Bhutan asks China to restore ‘status quo’

Sonam Tashi, Thimphu

Amid ongoing tensions between India and China at Doklam Plateau, the Royal Government of Bhutan (RGoB) has accused China of directly violating an agreement between the two countries by constructing a road inside Bhutanese territory.
In a Press Release issued by the ministry of foreign affairs on Thursday, it has been stated that the government has asked China to stop constructing the motorable road from Dokola in Doklam area towards the Royal Bhutan Army (RBA) camp at Zompelri.
Further, it states that Bhutan has conveyed to the Chinese side, both on the ground and through diplomatic channel, that the construction of the road inside Bhutanese territory is a direct violation of the agreements and affects the process of demarcating the boundary between the two countries.

“Boundary talks are ongoing between Bhutan and China and we have written agreements of 1988 and 1998 stating that the two sides agree to maintain peace and tranquility in their border areas pending a final settlement on the boundary question, and to maintain status quo on the boundary as before March 1959,” it states.
The RGoB also reminded China that the agreements also state that the two sides will refrain from taking unilateral action, or use of force, to change the status quo of the boundary.
Bhutan, through the embassy office in New Delhi, had handed over a demarche to China’s Ambassador to India, Luo Zhaohui to ask Beijing to order its troops to cease construction activities immediately, withdraw from the area and refrain from changing the status quo.
Donglong (Doklam) is a tri-junction area near the Chumbi Valley. It is under China’s control. However, Bhutan has been claiming the sovereignty over the area.
China’s claims
Speaking to the Chinese media last week, Lu Kang, the spokesperson of the Chinese foreign ministry said that they respect Bhutan’s sovereignty.
“Although the boundary between China and Bhutan is yet to be demarcated, the two sides have been working on that through peaceful negotiation. Any third party must not and does not have the right to interfere, still less make irresponsible moves or remarks that violate the fact,” he said.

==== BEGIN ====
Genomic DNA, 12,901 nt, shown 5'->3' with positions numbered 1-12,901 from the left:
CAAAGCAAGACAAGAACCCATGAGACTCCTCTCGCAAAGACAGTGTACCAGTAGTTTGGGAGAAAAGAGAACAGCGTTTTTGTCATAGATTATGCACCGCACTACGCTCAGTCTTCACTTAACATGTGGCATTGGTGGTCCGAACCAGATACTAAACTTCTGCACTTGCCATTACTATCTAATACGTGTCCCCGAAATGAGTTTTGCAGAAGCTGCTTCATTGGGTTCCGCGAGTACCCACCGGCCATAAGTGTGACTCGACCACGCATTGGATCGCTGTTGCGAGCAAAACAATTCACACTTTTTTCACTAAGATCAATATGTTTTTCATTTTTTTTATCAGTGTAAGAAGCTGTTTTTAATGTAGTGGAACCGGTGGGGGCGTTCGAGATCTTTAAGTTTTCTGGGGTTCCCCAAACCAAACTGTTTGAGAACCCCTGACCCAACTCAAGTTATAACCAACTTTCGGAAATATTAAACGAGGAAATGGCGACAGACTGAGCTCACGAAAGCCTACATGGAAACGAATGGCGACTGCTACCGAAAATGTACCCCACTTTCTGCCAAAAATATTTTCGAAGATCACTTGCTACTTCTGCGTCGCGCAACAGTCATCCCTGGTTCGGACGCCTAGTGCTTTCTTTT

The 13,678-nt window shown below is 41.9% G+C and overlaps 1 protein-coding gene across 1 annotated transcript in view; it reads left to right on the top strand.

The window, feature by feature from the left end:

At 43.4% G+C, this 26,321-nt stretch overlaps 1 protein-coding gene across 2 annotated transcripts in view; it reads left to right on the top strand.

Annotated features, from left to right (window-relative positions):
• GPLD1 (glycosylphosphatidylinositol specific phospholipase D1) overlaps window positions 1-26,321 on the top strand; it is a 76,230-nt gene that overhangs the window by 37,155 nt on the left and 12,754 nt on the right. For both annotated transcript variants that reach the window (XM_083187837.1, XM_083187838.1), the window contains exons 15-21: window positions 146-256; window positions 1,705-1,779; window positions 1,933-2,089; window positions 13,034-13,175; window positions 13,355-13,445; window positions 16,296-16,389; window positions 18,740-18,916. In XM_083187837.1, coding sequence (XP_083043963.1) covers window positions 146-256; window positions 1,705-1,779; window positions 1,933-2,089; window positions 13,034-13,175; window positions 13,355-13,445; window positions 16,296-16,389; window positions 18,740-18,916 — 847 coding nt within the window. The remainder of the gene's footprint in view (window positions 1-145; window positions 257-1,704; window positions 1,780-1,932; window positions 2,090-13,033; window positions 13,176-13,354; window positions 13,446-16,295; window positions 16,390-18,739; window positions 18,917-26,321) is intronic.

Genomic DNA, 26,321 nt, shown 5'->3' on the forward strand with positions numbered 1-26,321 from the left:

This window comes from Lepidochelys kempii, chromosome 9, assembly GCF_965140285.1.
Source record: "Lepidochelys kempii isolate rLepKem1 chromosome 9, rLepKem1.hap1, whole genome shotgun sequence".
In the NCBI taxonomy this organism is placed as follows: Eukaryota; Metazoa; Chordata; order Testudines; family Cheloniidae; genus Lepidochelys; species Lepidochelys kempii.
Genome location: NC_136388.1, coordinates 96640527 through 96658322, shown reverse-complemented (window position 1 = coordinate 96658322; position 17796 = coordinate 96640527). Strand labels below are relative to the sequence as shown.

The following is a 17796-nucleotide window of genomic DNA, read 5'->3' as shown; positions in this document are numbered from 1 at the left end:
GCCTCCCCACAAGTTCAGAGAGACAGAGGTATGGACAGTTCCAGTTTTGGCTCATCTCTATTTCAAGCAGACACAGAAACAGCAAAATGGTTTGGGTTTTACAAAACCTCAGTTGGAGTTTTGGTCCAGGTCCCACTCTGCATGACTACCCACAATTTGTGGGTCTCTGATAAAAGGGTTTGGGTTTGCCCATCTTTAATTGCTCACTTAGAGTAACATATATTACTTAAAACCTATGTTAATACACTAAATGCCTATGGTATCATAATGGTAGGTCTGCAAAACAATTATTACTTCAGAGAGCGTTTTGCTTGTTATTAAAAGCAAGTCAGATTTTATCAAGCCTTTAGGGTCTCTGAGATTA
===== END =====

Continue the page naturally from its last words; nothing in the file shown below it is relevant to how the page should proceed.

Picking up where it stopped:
Bhutan and China have had a long standing boundary dispute over the Doklam Plateau Area, and have not been able to resolve it even after 24 rounds of bilateral talks, the last one of which took place in August 2016.

Though China and Bhutan do not have diplomatic relations, Bhutan maintains that there are written agreements that clearly state that no change will take place and peace in the area will prevail till a resolution is achieved.

Present situation at Doklam
Despite a three-week stand-off with the Indian Army and the RBA, the People’s Liberation Army (PLA) continue to deploy construction machines in an effort to drive a dirt track along this strategic plateau. Officials of the Indian government said that PLA’s road works are aimed at bringing a road close to Dokola, India’s last military post on the junction in boundary with China and Bhutan.
Both sides have reinforced their positions amidst a continuing war of words between Beijing and New Delhi but the signs of imminent conflict in the area have been rejected by India.
Bhutan and India have been in ‘continuous contact’ over Doklam developments and efforts are being made by all the parties to resolve the issue diplomatically.
Meanwhile, India has not responded to the issue. New Delhi has likely been waiting for Prime Minister Narendra Modi’s return from the three-nation tour. But the army chief of India, General Bipin Rawat, had recently visited the area to take stock of the situation.
Recently, even human rights activists from Europe and other parts of the world had condemned the Chinese incursion to Bhutanese territory.
A London-based human rights activist Peter Gary Tatchell told ANI news recently that China’s actions are threatening and destabilizing. “There should be no change in the status quo before a final agreement on border issues is secured. China should deescalate the tension by halting road construction and fast-tracking talks to resolve the territorial dispute,” he said.


You May Also Like

Leave a Reply

Your email address will not be published. Required fields are marked *